Please note: This article will have spoilers for The Banner Saga 1 and 2.
Hundreds of helpless, innocent people placed their lives in their hands, and I’ve failed them. They were killed by thieves, massacred by the dredge, drowned and starved to death. I tried to help everyone I came across, and in doing so forfeited the lives of many, due to rebellions and a lack of food. Some of the dead are dear friends and family, others nameless faces that followed me in hope of a safe future, but regardless their blood is solely on my hands.
The Banner Saga is far from the first game that offers tough decisions to the player, but it’s one of the few that I’ve really felt the effects of my myriad of choices throughout. The world of Banner Saga is one that is slowly dying--with the gods themselves dead and the sun forever stuck in the sky, the remaining denizens of the world eke by a livable existence. However, the dangerous dredge have begun to attack settlements, and in one such attack, one of the main characters of The Banner Saga, Rook, is suddenly placed in charge of getting the villagers to safety.
It’s a difficult job, and certainly not one Rook asked for, but one he must do regardless. As the player, it’s your job to try to manage the caravan and its resources, as well as lead your party into battle to fight off the dredge. All this comes with a lot of decision making, and the way The Banner Saga handles these choices is what really makes it stand out amongst other games.
Everything you do, from how you use your limited Renown, to how many supplies you bring, to who you bring into battle and when all have long-lasting consequences on the caravan, and these decisions cannot be reversed. Planning for the worst and hoping for the best is the name of the game here, but no one can be completely prepared for every scenario thrown their way.
While I played through the first game, I tried to bring as many people into my caravan as possible. I couldn’t stand to see innocent villagers get left behind and slaughtered by the oncoming dredge, so I always encouraged them to join the caravan and march to safety. However, this mindset bought a number of tragedies upon the caravan. Food was stolen, stretching already meager supplies thin, and in-fighting caused a number of deaths and lost morale. All of this accumulated in a coup instigated by one of the main members of the group, who was trusted by Rook but eventually tired of his soft-hearted ways. The mutiny caused the death of a number of people (including one of my better party members), and grievous wounds to Rook himself.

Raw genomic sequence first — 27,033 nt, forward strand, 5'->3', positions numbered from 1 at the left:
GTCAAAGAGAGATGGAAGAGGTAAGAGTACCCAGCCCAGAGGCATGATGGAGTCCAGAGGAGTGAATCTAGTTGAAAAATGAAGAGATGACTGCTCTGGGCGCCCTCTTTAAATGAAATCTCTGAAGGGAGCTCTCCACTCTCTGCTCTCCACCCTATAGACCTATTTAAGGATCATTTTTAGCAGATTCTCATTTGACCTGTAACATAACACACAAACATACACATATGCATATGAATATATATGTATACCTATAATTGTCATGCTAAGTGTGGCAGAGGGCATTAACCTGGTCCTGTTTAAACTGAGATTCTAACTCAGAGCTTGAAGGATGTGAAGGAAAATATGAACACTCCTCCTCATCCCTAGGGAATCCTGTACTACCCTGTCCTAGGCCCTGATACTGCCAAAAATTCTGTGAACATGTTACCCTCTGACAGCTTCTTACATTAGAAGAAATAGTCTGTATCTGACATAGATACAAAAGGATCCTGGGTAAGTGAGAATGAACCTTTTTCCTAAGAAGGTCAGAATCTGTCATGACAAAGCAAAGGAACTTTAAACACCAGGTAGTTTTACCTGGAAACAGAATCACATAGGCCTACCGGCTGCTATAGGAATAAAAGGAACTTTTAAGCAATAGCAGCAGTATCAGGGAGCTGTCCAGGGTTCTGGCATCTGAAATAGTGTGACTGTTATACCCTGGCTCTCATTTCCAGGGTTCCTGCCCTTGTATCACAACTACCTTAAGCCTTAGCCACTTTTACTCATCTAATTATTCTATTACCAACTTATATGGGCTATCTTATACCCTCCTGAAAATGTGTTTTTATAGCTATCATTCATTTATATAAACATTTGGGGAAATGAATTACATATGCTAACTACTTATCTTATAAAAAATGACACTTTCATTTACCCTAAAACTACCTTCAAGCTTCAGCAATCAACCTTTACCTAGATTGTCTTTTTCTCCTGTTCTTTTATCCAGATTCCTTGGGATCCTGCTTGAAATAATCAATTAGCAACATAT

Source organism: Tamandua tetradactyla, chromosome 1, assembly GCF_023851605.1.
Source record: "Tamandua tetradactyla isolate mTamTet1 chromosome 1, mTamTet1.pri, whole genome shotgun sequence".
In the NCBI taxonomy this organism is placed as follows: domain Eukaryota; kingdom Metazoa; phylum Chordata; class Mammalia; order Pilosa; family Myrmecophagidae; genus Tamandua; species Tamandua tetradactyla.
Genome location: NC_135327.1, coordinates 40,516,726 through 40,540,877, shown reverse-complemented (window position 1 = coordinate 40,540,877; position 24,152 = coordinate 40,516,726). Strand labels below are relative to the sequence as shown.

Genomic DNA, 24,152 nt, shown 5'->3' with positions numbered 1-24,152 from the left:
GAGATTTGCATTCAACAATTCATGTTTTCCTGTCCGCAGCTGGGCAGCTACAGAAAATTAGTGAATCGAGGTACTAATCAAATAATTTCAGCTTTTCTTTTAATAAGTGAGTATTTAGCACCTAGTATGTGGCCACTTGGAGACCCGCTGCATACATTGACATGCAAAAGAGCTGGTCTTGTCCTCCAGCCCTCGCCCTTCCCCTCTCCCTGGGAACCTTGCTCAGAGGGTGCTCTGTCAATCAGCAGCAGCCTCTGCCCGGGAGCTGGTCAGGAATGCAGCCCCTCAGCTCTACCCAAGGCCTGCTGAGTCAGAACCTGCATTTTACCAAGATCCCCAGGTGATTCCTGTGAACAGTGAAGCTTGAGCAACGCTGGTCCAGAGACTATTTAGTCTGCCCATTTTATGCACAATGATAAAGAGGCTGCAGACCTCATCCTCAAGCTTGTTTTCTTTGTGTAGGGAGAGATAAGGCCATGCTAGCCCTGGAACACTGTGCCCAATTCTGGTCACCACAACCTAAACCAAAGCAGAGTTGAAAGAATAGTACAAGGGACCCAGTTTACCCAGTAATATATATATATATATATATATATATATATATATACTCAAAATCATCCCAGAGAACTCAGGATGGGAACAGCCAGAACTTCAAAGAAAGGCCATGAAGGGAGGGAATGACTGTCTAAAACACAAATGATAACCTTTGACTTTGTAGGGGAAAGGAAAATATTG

But, in the back of my mind, I wonder, was there a better way to handle this? Should I have really left these villagers behind, closed Rook’s heart off to trust, and simply looted places and left others for dead for the good of the caravan? The truth is that it’s impossible to tell what the correct choice is, and oftentimes there’s never a clear-cut, ‘correct’ answer. Every choice has real consequences, and the fact of the matter is, you can’t save everyone no matter what choice you choose.
After the rebellion, Iver, the cool-headed and logical Varl, told me that I needed to be more careful about who to let into the caravan. I rejected that opinion, saying I would not change my ways because of a few bad apples. And although I never did change my ways, Rook and the caravan continued to suffer from the choices I had already made.
All of this stressful, and sometimes futile, decision-making comes to a head in Chapter 7, the final chapter of the first game. With an army of dredge coming upon a ruined city, Rook’s attention is pulled in too many directions. It’s up to him to man the walls to hold off the dredge, find supplies and shelter for those who cannot fight, and try to assist in building ships to escape. It’s too much for one man to handle, and it shows.
When I first came upon the city, I only had two days of supplies, so if I wanted to make sure no one starved, I had to search for more food first. However, trying to get supplies was a multi-day process, and I paid dearly for them. With my caravan exposed in a dangerous place, many people died, not to mention the ones that starved as I desperately attempted to get supplies. Iver, trying to hold the gates as best as he could, grew too tired to properly lead the troops, leading to needless deaths on the battlefield. It was the only time in the game where Rook, and by extension myself, asked if it all could have been handled better. But if nothing else, Chapter 7 really drives home how dangerous, and sometimes hopeless, world The Banner Saga exists is. One man can only do so much.
At the beginning of The Banner Saga 2, the stress of leadership shows. Rook is immediately shown as a broken man--watching so many under his care, including his own daughter, is too much for the man to bear. It shows in his actions (throwing himself into hordes of dredge without a care for safety), and even in the dialogue choices you can pick when controlling him, with less inspiring choices of hope and more choices of a tired man who can barely continue on. A lot of this is more subtle than many games of its ilk, which will often times bash guilt over the players’ heads, without given an actual option in the matter of tragedy.
The Banner Saga presents these choices and consequences in a matter of fact way. The world is cold and cruel, and no one will survive unscathed. The game does not guilt you for your decisions, though in the back of your mind you’ll always wonder if you made the right choice. The trick is, there's never a right choice, as you can never save everyone, and that makes the consequences all the more painful.